However you choose to spend your Thanksgiving holiday, we wish you a safe, happy and healthy holiday with those you love.
November 20th, 2013
After hours of juggling a wailing baby, you’re probably desperate to address teething pain. If your baby is irritable, drooling, and chewing on hard objects, he or she is likely teething. Although some discomfort while your baby is teething is inevitable, learning a few basic approaches can ease painful gums and soothe your frazzled nerves.
- Offer your finger. Simply chewing on your nice, plump finger may be enough to ease your little one’s pain. Make sure you clean your finger before placing it in your baby’s mouth.
- Use a teething ring. A firm rubber teething ring allows your child to gnaw, and alleviates pain. If your baby seems to like sucking on a bottle, replace the milk or formula with water during teething periods. This reduces sugar intake and decreases the risk of tooth decay.
- Cool it down. Stick a clean, moist washcloth in the freezer (place it on a tray for cleanliness) and offer that to your baby. The cooler temperature of the chilled cloth eases the pain of teeth erupting through the gums. Soaking the washcloth in non-caffeinated tea, such as chamomile, may reduce inflammation associated with teething.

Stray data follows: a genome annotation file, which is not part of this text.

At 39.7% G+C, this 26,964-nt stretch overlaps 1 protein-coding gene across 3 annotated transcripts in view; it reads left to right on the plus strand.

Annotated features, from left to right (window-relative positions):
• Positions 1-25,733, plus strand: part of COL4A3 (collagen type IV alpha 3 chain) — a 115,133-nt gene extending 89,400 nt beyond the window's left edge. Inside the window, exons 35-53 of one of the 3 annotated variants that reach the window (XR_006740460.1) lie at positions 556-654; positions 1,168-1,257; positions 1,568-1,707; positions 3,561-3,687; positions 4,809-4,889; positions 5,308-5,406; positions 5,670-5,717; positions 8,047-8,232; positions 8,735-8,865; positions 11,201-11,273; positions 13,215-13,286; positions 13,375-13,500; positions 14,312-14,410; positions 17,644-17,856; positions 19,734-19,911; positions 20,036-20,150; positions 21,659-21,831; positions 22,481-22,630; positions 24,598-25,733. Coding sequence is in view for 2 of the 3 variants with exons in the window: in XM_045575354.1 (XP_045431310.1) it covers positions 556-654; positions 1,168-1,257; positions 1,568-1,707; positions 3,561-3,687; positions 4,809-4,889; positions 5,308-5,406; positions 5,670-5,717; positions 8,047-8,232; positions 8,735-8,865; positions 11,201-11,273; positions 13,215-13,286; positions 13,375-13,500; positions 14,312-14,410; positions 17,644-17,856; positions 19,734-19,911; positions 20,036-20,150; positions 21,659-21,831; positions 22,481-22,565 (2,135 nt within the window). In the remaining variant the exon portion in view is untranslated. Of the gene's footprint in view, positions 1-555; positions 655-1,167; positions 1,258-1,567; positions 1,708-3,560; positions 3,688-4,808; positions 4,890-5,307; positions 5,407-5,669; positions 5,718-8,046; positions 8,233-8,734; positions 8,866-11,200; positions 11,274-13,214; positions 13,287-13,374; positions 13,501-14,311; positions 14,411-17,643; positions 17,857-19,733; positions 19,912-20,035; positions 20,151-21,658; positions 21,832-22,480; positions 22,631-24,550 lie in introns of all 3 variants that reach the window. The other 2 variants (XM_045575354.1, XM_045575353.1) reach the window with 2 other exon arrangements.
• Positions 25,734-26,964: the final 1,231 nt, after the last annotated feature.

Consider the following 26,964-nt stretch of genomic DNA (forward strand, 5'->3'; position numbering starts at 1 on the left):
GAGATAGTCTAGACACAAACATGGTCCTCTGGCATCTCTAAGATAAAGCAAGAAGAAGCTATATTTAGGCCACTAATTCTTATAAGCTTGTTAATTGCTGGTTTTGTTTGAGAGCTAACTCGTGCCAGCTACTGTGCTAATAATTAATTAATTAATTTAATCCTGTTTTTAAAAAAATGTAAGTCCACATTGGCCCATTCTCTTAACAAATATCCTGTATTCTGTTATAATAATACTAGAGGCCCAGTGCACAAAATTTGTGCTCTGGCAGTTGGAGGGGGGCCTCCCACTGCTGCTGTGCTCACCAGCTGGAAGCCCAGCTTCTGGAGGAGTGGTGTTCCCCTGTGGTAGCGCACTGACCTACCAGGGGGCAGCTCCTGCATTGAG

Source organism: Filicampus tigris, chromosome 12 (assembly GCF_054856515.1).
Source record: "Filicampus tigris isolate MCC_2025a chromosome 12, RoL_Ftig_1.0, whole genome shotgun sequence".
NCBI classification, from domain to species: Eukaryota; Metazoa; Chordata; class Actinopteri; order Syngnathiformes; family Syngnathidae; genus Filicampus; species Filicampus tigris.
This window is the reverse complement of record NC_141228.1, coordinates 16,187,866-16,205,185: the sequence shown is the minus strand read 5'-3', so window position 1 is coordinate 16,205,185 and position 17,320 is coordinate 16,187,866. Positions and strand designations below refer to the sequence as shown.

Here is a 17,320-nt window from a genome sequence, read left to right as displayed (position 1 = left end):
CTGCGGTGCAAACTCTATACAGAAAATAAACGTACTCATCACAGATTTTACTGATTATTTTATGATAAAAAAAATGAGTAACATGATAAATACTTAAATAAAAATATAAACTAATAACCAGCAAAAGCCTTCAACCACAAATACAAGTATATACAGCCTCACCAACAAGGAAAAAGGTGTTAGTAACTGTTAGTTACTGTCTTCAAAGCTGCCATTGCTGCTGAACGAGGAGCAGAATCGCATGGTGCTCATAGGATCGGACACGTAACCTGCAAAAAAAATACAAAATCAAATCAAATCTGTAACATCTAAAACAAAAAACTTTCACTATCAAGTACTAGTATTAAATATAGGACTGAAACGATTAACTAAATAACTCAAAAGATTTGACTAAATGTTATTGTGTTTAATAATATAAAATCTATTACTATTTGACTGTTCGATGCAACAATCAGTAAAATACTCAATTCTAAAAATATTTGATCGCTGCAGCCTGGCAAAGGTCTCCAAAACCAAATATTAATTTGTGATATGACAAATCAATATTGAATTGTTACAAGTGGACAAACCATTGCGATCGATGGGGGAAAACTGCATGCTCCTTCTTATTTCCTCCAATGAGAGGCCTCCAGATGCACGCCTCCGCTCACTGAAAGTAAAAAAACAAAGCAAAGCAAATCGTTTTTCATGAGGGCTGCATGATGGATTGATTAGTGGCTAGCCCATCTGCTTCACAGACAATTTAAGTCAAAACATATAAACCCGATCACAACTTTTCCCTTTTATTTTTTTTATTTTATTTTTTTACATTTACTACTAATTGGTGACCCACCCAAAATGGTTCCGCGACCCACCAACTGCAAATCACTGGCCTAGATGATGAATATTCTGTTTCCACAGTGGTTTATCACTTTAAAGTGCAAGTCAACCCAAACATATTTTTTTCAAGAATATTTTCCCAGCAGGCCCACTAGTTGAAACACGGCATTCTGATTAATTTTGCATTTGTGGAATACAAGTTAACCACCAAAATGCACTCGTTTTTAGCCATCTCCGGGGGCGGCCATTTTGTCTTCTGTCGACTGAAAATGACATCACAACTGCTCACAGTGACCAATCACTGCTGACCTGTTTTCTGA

- Grab some hard foods. Certain foods allow your kiddo to gnaw, and can ease teething pain. For example, frozen bananas, large chunks of chilled carrots, an apple, or frozen bagels make good teething pain relievers. If you’re offering your child solid food, watch carefully to ensure that your infant doesn’t bite off a piece and choke.
- Try a natural remedy. Years of grandmotherly wisdom suggest that home remedies might help with teething. Try rubbing clove oil, peeled ginger root, or vanilla extract onto your child’s gums. Although there isn’t scientific evidence to prove these remedies are effective, they may help your little one through the painful teething process. Just remember to test the method out on your own gums first to ensure any tingling or numbing is bearable for your child.
- Use medications. If your baby seems to be especially uncomfortable, over-the-counter medications may be appropriate. Giving an age-appropriate dose of acetaminophen (Tylenol) or ibuprofen (Advil) may reduce discomfort. Make sure you check with your child’s pediatrician or our office first to ensure the medication is safe.
If nothing seems to be helping your child’s teething pain, you can always schedule an appointment with Dr. Joel McFaul and Dr. Betty Wong. Our team at McFaul:Wong understands the unique health needs of your little one, and are more than happy to help ensure he or she grows up with a beautiful smile.
For more information about teething, or to schedule an appointment with Dr. Joel McFaul and Dr. Betty Wong, please give us a call at our convenient San Francisco, CA office today!